BLUE JEANS: Allergen Or Not An Allergen?
Blue jeans are a surprisingly common cause of contact dermatitis…and worse! The allergens are the indigo dye used to make the jeans blue as well as the “mordants” used to help the colorant bind to the fabric. The jeans’ cotton fabric isn’t necessarily a culprit, although, with all the chemicals, bleaches, and preservatives used to process fabrics, it’s likely that allergens are present in the fabric, too.
Mordants are metals, many of which are also top allergens. If you have chronic dryness, itching, rashes or darkening on the legs, waist or other areas of contact, try avoiding blue jeans for a while, particularly tight jeggings. New case reports show that regular use of such fabrics over years can, in the highly sensitive, contribute to internal, systemic health problems.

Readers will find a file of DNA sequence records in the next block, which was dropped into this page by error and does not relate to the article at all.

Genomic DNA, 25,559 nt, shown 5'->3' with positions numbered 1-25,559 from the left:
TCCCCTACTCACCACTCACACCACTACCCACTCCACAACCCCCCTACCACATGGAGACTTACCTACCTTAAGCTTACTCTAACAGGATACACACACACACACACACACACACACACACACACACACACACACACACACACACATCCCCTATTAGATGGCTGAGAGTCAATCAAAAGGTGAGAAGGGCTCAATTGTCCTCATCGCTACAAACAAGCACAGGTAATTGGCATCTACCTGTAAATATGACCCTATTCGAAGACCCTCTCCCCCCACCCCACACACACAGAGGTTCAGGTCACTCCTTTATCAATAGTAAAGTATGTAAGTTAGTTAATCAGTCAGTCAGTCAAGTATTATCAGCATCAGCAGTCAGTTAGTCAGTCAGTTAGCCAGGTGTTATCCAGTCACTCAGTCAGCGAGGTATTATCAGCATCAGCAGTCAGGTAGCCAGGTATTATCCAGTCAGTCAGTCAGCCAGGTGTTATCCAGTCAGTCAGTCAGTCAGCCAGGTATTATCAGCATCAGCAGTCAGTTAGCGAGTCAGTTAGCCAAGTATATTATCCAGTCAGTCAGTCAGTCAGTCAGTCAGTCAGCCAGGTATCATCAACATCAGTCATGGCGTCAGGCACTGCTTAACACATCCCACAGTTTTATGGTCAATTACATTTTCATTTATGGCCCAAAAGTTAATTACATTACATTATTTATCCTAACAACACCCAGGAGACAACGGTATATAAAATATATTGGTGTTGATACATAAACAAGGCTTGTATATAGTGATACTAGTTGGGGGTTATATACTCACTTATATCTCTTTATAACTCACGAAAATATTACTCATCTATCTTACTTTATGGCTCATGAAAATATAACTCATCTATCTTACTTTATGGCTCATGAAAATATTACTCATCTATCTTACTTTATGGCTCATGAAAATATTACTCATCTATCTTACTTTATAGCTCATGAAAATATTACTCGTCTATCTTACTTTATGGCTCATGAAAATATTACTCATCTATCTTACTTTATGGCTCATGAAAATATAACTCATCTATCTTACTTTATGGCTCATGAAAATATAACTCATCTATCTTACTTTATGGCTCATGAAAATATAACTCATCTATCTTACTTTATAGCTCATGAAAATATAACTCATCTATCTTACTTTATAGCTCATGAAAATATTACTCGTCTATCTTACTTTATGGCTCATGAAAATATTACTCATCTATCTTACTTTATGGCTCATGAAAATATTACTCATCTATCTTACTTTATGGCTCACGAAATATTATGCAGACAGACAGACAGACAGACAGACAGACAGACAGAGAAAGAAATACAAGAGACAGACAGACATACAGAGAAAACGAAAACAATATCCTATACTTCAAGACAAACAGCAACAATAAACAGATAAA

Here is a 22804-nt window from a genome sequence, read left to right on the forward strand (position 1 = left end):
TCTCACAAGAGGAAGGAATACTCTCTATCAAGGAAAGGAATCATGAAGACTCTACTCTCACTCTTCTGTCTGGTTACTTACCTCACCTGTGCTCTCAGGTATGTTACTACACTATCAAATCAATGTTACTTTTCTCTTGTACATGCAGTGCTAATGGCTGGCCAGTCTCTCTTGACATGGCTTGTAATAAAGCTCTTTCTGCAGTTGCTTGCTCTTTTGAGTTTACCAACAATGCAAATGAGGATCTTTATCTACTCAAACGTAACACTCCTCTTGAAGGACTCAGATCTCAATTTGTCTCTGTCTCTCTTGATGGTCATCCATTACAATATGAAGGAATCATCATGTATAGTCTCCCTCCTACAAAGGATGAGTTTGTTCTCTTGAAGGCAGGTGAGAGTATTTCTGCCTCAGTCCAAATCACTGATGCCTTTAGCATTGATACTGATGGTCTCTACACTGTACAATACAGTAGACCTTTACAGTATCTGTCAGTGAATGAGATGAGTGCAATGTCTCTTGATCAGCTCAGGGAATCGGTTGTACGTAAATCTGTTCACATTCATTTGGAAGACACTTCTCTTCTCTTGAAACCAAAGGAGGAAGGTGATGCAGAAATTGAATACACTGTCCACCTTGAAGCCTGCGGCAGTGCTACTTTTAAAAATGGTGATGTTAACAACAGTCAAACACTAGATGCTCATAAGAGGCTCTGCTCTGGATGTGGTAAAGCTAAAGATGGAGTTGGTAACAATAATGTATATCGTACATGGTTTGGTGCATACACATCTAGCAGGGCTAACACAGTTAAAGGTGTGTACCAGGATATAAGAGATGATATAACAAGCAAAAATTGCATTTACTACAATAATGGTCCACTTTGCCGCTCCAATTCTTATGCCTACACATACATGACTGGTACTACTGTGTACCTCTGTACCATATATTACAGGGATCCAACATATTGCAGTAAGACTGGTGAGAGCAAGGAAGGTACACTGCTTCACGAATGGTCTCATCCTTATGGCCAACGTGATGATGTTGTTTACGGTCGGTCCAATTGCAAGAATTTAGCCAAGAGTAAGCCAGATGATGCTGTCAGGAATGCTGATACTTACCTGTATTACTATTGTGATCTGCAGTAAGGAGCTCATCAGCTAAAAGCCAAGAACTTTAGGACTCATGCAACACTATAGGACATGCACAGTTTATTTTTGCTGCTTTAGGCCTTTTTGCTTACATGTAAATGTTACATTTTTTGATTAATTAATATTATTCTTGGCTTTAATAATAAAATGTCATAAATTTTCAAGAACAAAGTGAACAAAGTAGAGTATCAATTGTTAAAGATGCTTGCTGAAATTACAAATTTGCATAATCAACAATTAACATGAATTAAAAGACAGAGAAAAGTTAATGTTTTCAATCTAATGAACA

If you think you might have contact dermatitis, ask your dermatologist for a patch test. If they suspect clothing, they may use a specific patch test tray with more allergens related to clothing materials and dyes.
Regularly published reports on the most common allergens by the North American Contact Dermatitis Group and European Surveillance System on Contact Allergies (based on over 28,000 patch test results, combined), plus other studies. Remember, we are all individuals — just because an ingredient is not on the most common allergen lists does not mean you cannot be sensitive to it, or that it will not become an allergen. These references, being based on so many patch test results, are a good basis but it is always best to get a patch test yourself.
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On the prevalence of skin allergies, see Skin Allergies Are More Common Than Ever and One In Four Is Allergic to Common Skin Care And Cosmetic Ingredients.
To learn more about the VH-Rating System and hypoallergenicity, click here.